Asynchronous Transaction Authentication

In one embodiment of the present invention, a client application of a financial application receives all data from the user on one page. When for example the user has entered recipient account number, the client application looks up the name of the recipient using asynchronous communication (e.g. using AJAX). The name received from the server is displayed on the screen when received even if the user is already typing something else. This eliminates the need for sending the transaction details to the bank's server and then receiving an overview back (e.g. with recipients name) to authenticate. By eliminating this roundtrip, some attacks on the financial transaction are made impossible.

Secure HTML and Form Data

In one embodiment of the present invention, data, e.g. HTML data, XHTML data, or XML data, or part of such data is authenticated and/or encrypted using a key from a key generator.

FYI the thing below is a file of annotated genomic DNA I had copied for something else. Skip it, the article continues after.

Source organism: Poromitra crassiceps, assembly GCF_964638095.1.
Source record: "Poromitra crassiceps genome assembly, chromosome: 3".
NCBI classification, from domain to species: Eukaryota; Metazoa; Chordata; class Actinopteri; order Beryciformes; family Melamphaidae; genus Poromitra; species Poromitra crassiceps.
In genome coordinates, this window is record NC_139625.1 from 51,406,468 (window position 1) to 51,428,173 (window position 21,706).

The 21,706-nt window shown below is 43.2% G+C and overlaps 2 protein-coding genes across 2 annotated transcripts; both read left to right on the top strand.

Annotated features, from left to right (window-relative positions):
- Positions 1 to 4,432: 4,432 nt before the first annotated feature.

In one embodiment of the present invention, data entered into a document, e.g. data entered into a HTML form or a XHTML form, or part of such data is authenticated and/or encrypted using a key from a key generator.

In one embodiment of the present invention, an embedded object with a key generator, e.g. a Java applet or an ActiveX object, in a document, e.g. a HTML, XHTML, or XML document, authenticates and/or decrypts the document or part thereof.

In one embodiment of the present invention, an embedded object with a key generator, e.g. a Java applet or an ActiveX object, in a document, e.g. a HTML or XHTML document, authenticates and/or encrypts data entered into one or more forms in the document or part thereof.

In one embodiment of the present invention, an item used in a document, for example an image (e.g. a JPEG, GIF, or PNG file), another document, a program file, or a script file, is authenticated and/or encrypted using a key from a key generator.

In one embodiment of the present invention, a web server will not accept arguments to home pages (e.g. HTTP POST data or the argument to a HTTP GET request) unless they are authenticated using keys generated by a key generator.